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Irrigation system in a field.
The third year of the Master Irrigator Program will take place in January 2023 in Goodwell. Irrigation experts will teach producers and other industry professionals techniques that are efficient and cost-effective. (Photo by Todd Johnson, OSU Agricultural Communications Services)

Master Irrigator Program to begin its third year

Tuesday, November 15, 2022

Media Contact: Alisa Boswell-Gore | Agricultural Communications Services | 405-744-7115 |

Oklahoma State University Extension’s Master Irrigator Program kicks off its third year in January 2023 to educate producers on water conservation and irrigation practices.

“The overall goal of the program is to facilitate adoption of water management strategies and technologies by the producers while improving farm income, increasing producer participation in water conservation strategies and enhancing the peer-to-peer exchange of information between producers and Extension personnel,” said Sumit Sharma, OSU Extension specialist for high plains irrigation and water management.

The program launched in Goodwell in 2021, and Altus hosted it in 2022. The educational series returns to Goodwell for 2023, and its coordinators plan to eventually expand to other areas of the state.

The Master Irrigator Program will take place 9 a.m. to 3 p.m. every Tuesday over the course of four weeks. The dates for 2023 are Jan. 17, 24, 31 and Feb. 7. Registration is $100 per person. Participants will also have the option of attending in-field events for hands-on learning next fall.

Curriculum for the 2023 program includes Ogallala hydrology, soil/water relationship, soil moisture sensors, economic value of Ogallala water, irrigation scheduling models, the Oklahoma Mesonet, irrigated forage production, irrigation equipment, well energy efficiency, drip irrigation, VFDs, center pivots, soil health and nutrient management.

Master Irrigators offers a platform for sharing peer-to-peer knowledge with producers while discussing irrigation techniques they have used, problems they have faced and management techniques they are curious about, said Jason Warren, OSU Extension specialist for soil and water conservation.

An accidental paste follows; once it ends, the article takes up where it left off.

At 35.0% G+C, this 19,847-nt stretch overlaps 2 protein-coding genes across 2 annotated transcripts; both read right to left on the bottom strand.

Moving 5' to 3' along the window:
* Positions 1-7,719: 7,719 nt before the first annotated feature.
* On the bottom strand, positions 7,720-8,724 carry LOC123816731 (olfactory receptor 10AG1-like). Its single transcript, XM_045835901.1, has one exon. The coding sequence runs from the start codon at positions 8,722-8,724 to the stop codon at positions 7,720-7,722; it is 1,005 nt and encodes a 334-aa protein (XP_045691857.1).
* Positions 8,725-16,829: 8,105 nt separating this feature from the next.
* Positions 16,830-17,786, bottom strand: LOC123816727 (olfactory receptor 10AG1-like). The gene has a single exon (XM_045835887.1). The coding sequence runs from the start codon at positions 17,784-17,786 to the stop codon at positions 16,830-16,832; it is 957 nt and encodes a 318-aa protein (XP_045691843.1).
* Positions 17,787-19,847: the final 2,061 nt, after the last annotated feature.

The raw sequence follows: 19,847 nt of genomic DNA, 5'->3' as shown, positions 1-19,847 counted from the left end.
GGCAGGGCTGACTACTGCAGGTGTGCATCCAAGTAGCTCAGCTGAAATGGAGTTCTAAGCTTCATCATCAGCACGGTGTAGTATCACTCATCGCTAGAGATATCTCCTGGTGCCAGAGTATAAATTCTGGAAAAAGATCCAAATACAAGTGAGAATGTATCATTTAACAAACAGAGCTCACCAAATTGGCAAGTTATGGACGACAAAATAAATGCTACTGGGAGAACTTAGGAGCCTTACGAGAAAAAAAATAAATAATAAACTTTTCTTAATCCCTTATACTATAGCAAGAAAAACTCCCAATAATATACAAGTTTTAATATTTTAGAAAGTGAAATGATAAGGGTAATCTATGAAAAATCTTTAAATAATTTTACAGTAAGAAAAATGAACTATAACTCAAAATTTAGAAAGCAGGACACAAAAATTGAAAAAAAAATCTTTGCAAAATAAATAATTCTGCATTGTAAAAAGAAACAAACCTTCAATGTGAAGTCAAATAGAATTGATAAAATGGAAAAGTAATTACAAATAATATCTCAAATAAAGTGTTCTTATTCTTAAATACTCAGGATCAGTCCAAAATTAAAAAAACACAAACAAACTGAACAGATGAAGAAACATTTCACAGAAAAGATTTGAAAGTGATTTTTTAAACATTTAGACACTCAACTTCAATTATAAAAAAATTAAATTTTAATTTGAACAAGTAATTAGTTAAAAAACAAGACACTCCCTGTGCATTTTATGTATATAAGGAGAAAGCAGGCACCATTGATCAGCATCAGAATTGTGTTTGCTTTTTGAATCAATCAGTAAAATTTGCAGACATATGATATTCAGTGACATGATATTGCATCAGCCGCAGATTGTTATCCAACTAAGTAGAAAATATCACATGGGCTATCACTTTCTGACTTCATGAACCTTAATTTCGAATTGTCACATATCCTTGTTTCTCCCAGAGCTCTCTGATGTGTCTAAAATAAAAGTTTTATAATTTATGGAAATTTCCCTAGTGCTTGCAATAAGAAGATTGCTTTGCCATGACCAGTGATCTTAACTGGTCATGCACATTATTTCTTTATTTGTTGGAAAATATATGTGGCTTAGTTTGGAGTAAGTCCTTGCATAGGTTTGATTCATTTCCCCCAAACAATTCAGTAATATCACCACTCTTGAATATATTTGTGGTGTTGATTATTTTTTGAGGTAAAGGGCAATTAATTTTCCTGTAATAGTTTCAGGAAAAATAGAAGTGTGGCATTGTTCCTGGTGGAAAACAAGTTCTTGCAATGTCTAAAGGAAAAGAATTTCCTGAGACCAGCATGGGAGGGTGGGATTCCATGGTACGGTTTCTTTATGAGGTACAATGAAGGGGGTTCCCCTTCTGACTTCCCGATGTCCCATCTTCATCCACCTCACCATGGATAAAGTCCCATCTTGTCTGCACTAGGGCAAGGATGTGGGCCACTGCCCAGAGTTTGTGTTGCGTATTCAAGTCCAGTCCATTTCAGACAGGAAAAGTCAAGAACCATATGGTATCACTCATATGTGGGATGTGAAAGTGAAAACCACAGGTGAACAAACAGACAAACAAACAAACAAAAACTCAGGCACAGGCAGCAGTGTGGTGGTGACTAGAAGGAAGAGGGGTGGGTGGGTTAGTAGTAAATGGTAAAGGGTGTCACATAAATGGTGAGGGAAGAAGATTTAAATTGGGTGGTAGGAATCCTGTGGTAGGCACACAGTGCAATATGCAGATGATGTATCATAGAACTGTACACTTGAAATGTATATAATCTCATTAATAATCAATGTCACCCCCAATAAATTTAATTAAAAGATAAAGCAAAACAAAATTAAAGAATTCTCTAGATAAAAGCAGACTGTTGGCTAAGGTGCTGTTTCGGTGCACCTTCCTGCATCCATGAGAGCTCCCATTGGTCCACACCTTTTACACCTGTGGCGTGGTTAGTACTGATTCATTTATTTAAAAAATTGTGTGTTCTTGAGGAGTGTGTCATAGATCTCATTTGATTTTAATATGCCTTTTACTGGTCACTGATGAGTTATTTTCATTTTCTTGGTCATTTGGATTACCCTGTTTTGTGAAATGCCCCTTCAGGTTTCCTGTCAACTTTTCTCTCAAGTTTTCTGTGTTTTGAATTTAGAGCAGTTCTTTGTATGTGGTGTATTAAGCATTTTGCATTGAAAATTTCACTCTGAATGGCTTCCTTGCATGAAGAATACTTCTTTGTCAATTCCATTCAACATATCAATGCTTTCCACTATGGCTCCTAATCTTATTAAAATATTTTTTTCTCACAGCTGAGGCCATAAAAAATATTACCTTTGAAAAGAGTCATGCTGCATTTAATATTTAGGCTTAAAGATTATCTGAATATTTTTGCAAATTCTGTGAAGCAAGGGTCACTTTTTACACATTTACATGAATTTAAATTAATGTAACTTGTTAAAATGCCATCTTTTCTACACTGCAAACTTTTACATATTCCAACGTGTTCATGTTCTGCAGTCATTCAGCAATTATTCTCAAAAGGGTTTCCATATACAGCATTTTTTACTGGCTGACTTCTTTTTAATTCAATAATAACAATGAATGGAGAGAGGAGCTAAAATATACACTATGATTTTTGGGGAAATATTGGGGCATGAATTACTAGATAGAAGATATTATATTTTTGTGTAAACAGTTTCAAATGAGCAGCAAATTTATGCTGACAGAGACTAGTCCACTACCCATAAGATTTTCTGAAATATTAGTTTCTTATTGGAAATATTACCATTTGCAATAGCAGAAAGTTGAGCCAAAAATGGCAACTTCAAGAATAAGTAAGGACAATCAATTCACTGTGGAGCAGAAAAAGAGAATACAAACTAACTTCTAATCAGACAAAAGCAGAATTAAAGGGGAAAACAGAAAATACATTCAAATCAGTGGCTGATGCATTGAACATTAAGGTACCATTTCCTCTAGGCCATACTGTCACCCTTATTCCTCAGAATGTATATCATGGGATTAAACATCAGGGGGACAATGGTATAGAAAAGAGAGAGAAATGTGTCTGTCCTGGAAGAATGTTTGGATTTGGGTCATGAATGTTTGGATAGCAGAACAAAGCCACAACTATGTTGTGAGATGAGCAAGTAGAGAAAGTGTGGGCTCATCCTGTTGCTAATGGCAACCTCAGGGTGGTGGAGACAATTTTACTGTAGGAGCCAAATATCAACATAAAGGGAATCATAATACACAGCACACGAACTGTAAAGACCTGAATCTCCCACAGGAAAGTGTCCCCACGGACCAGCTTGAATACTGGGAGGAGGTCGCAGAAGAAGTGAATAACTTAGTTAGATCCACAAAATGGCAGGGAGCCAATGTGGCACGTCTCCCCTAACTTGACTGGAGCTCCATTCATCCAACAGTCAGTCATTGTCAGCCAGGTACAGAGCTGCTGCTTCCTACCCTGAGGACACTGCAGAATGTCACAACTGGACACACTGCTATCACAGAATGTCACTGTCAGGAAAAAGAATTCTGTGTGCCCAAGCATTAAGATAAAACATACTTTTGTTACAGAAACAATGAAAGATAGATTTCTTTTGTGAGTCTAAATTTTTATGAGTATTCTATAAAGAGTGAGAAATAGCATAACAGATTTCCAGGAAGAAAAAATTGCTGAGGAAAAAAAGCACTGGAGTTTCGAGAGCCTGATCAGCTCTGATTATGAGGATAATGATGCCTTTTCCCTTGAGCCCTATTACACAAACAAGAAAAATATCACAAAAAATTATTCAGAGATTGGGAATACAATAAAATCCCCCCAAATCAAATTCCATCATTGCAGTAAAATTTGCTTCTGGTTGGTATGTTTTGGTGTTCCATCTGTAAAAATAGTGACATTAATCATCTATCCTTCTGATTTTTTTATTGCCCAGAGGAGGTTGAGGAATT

Sharma said he has invited speakers from surrounding states to provide expertise on irrigation practices. Producers are consulted before the program begins to ensure their specific needs will be addressed.

“The information generated from discussions during the program is also helpful in shaping our research and Extension efforts,” Sharma said.

The Oklahoma Water Resources Center works with several state and federal agencies to provide funding and opportunities to producers following the program. They can receive up to $2,000 to purchase irrigation technology, such as soil moisture sensors or irrigation schedulers. Program graduates are also eligible for benefits to improve their irrigation systems.

Program participants can receive additional points on their Environmental Quality Incentives Program applications for financial assistance from the U.S. Department of Agriculture-Natural Resources Conservation Service. They can also request free irrigation audits to measure how much energy and water an irrigation system uses in daily operations as well as locate leaks in pipelines and assess the uniformity of irrigation application.

“We hope to increase participant capacity and use lessons learned from each program to evolve the curriculum as we move forward,” Sharma said.

For more information, contact Sharma at or 580-349-5441. Registration can be completed online.

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